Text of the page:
The potential for nuclear war remains as present today as it was during the Cold War, with United States and Russian relations on a shaky footing, tensions between India and Pakistan and the Korean Peninsula tense.
The World Council of Churches WCC has joined other faith groups in New York to issue a call that governments should capitalize on years of growing concern and negotiate a ban on nuclear weapons next year.
The inter-religious call was made at the United Nations on Oct. 12 where the message pointed out that despite the decades-old U.N. charter the world is not a safer place due to arms proliferation.
Article 26 of the U.N. Charter, singed in 1945, envisages the "establishment and maintenance of international peace and security with the least diversion for armaments of the world's human and economic resources."
In the decades since the adoption of the charter, however, the world has diverted immense stores of material, economic, technical and intellectual resources to the production and maintenance of "a vast and growing array of armaments."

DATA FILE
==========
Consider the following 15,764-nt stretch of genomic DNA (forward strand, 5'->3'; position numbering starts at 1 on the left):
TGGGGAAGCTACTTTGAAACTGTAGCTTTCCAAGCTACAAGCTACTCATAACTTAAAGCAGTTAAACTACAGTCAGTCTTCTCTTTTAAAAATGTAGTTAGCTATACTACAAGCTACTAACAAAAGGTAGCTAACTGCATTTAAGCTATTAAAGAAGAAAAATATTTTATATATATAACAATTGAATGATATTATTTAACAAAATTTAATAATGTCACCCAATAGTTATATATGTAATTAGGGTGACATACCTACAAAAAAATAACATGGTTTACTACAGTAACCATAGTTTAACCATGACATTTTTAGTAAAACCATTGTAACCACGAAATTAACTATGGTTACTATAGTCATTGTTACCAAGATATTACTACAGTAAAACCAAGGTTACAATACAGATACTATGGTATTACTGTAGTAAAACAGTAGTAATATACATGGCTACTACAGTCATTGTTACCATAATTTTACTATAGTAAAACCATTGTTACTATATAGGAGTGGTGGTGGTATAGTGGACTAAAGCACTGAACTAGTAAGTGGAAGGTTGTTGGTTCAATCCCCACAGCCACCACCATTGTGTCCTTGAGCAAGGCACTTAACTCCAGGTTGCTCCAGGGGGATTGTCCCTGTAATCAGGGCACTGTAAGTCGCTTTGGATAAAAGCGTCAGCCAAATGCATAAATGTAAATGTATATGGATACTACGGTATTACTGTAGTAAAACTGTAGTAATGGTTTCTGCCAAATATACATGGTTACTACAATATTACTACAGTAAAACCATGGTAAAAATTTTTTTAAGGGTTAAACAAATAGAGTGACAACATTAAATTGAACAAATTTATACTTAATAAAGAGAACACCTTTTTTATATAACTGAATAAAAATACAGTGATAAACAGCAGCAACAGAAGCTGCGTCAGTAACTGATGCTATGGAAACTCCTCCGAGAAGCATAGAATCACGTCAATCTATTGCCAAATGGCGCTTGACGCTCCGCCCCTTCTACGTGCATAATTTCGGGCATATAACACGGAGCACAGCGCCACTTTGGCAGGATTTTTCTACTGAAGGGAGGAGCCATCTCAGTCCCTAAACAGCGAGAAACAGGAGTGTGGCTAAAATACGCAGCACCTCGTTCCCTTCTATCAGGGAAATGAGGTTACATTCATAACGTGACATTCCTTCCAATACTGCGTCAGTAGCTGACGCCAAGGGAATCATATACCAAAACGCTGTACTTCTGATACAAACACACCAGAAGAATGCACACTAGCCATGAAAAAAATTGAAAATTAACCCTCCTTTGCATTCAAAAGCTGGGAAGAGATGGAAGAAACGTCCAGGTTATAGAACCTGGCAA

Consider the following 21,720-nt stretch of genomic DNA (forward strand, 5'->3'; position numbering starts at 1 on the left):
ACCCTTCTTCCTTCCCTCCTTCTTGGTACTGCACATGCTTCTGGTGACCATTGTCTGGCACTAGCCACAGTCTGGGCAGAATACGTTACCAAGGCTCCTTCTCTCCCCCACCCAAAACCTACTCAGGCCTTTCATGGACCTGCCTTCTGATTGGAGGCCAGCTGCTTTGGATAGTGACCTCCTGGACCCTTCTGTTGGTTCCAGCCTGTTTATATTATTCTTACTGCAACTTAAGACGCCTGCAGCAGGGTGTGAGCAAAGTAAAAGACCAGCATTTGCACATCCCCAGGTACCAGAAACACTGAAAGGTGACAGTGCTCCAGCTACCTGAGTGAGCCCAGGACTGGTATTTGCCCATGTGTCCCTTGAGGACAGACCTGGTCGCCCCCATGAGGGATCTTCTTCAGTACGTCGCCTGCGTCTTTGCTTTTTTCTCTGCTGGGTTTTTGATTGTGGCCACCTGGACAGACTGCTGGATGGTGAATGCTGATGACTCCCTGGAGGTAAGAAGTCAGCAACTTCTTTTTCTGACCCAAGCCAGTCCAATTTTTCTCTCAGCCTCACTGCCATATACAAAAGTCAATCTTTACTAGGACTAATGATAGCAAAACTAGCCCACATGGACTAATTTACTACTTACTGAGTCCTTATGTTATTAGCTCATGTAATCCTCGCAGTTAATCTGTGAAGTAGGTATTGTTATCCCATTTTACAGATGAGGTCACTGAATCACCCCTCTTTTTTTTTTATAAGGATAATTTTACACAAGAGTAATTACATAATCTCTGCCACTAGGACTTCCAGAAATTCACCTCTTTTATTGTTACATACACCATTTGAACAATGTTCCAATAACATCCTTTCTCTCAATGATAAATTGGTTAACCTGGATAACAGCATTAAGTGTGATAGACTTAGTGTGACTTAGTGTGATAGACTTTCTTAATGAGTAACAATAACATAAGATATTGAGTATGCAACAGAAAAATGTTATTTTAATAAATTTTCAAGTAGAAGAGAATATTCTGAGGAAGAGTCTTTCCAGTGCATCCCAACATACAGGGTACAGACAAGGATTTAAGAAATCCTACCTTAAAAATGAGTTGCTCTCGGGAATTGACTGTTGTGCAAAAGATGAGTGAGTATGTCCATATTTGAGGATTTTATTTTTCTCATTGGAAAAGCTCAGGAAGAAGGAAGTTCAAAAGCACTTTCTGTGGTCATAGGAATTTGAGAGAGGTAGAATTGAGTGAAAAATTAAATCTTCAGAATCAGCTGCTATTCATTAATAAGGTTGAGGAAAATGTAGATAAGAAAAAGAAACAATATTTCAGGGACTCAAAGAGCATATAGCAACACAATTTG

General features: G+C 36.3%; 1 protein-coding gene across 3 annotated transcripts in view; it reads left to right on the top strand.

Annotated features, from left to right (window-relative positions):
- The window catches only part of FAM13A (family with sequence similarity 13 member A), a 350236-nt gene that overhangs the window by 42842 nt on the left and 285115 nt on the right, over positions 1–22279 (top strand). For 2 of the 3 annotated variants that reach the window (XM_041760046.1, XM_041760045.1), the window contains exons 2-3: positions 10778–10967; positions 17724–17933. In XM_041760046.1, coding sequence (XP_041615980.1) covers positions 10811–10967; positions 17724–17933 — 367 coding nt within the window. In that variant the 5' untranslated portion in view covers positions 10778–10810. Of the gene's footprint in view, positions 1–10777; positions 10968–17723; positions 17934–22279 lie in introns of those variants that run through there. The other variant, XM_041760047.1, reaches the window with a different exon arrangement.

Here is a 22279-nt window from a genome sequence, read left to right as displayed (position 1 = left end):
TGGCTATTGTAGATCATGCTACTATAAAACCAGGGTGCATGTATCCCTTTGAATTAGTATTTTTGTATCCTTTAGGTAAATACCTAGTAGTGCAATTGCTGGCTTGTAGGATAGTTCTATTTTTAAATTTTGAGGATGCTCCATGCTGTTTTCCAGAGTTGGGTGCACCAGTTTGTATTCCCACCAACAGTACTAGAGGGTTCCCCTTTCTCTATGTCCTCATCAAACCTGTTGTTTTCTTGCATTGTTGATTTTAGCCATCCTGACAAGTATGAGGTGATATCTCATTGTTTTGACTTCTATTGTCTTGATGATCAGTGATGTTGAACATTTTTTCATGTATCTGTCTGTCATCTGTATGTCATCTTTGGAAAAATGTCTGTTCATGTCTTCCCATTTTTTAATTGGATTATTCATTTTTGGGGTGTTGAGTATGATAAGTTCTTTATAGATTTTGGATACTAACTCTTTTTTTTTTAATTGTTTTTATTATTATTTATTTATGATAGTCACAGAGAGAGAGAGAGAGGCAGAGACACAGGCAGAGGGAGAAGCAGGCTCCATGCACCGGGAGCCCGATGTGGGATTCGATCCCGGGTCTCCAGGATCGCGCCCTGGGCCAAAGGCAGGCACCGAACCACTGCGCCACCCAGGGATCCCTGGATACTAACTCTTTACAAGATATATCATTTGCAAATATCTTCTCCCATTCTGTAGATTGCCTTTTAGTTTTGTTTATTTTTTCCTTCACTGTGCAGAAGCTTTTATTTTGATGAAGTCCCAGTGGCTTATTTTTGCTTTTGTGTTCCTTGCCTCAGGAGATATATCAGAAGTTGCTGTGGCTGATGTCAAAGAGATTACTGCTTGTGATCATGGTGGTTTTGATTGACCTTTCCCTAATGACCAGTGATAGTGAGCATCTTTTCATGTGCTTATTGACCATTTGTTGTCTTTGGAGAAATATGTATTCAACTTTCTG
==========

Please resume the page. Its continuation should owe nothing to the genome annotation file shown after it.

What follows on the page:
"Far from ensuring peace and security, these preparations for war and violence have locked states into the 'security dilemma' of escalating mistrust and fear.
"They have inflamed and entrenched conflicts throughout world, bringing unimaginable suffering to vast numbers of people," said the faith communities.
Speaking on behalf of Christian, Buddhist and Muslim organizations, Dr. Emily Welty urged delegates to "negotiate a legally-binding instrument prohibiting nuclear weapons."
A resolution calling for such a treaty next year was introduced at the disarmament committee of the UN General Assembly, the day she spoke.
Welty is vice-moderator of the WCC Commission of the Churches on International Affairs.
Nuclear weapons are "incompatible with the values upheld by our respective faith tradition - the right of people to live in dignity; the commands of conscience and justice; the duty to protect the vulnerable and to safeguard the planet for future generations," the joint statement said.
Nuclear weapons are lethal technologies which have been developed without regard for the public conscience and the rule of law, Welty said. They are "the pinnacle of humanity's self-destructive potential".
The inter-faith statement was issued by Pax Christi International, Maryknoll Fathers and Brothers, Soka Gakkai International and other groups as well as the WCC.